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Based on an integrative taxonomic approach, we examine the differentiation of Southeast Asian snail-eating turtles using information from 1863 bp of mitochondrial DNA, 12 microsatellite loci, morphology and a correlative species distribution model. Our analyses reveal three genetically distinct groups with limited mitochondrial introgression in one group. All three groups exhibit distinct nuclear gene pools and distinct morphology. Two of these groups correspond to the previously recognized species Malayemys macrocephala (Chao Phraya Basin) and M. subtrijuga (Lower Mekong Basin). The third and genetically most divergent group from the Khorat Basin represents a previously unrecognized species, which is described herein. Although Malayemys are extensively traded and used for religious release, only few studied turtles appear to be translocated by humans. Historic fluctuations in potential distributions were assessed using species distribution models (SDMs). The Last Glacial Maximum (LGM) projection of the predictive SDMs suggests two distinct glacial distribution ranges, implying that the divergence of M. macrocephala and M. subtrijuga occurred in allopatry and was triggered by Pleistocene climate fluctuations. Only the projection derived from the global circulation model MIROC reveals a distinct third glacial distribution range for the newly discovered Malayemys species.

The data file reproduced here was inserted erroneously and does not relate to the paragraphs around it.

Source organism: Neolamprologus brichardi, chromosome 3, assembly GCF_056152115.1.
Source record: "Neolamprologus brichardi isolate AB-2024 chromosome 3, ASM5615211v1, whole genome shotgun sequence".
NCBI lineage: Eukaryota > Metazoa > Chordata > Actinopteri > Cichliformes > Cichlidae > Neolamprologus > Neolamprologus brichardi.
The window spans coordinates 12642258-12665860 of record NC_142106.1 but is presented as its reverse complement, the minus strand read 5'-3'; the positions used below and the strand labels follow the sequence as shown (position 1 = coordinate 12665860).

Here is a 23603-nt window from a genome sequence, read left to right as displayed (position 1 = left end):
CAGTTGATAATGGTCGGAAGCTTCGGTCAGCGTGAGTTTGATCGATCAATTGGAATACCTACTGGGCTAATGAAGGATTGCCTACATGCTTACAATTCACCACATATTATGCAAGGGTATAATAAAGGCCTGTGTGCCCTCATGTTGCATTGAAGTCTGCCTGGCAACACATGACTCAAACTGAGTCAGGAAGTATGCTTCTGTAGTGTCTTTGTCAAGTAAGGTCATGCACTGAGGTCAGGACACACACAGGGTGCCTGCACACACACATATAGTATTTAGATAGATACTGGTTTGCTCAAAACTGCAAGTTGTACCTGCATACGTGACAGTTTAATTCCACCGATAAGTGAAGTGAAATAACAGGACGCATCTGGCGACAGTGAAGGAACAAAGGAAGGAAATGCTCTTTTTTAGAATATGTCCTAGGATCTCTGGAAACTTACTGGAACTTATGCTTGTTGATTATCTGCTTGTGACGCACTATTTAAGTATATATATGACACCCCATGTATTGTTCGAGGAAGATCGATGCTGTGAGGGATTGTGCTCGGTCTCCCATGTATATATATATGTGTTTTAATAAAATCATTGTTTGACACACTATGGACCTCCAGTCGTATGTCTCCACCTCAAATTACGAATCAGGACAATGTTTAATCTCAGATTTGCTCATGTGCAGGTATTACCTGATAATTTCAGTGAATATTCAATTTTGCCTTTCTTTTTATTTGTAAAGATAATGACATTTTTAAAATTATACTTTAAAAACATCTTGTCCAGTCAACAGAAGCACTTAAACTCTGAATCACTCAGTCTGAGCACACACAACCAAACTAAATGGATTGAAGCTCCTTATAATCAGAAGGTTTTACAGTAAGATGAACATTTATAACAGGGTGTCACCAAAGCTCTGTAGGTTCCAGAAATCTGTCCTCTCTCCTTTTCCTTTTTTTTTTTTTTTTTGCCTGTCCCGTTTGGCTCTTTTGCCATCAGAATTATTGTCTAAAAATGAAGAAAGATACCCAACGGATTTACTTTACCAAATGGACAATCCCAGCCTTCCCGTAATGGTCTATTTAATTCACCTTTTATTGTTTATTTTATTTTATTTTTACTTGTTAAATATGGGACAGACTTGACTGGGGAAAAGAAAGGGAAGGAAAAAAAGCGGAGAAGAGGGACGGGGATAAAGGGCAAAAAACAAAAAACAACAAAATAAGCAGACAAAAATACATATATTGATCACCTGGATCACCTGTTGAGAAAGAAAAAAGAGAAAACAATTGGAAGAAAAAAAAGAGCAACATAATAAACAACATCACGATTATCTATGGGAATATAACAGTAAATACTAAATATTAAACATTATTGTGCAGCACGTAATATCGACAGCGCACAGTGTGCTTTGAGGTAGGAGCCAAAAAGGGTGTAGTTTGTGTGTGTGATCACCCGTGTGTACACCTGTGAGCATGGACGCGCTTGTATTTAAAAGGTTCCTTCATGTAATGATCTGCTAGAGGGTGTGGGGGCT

Movement patterns, home range sizes and habitat use of the Elongated Tortoise, Indotestudo elongata, (Blyth, 1854) was studied in northern Cambodia. Therefore, ten adult tortoises, which had been confiscated from the local illegal trade and kept at a wildlife rescue centre for several years, were fitted with VHF radio tracking transmitters, and released to the Kulen Promtep Wildlife Sanctuary at the onset of the rainy season. Between August and December 2009 the tortoises were subsequently located between 41 and 54 times each. An incremental area analysis with a randomized resampling approach with 100 iterations was performed to assess whether home range size estimates reached asymptotes. Computer-simulated random walk models were performed with 'distances of successive locations' and 'turning angles' calculated from obtained radio tracking data to determine whether the studied tortoises performed nomadic movements or exhibited home ranges. Subsequently, seasonal as well as total home range sizes were determined using minimum convex polygon estimators and fixed kernel density estimators.
The feeding ecology of Indotestudo elongata was assessed through direct observations and faecal sample analyses at the Kulen Promtep Wildlife Sanctuary, northern Cambodia and the Cat Tien National Park in southern Vietnam. The species was confirmed to maintain an omnivorous diet comprising terrestrial thin shelled snails, common earthworms, carrion, mushrooms, rice field crabs, and foliage of different plant species. Observations suggest that food items consumed by I. elongata vary according to their seasonal availability.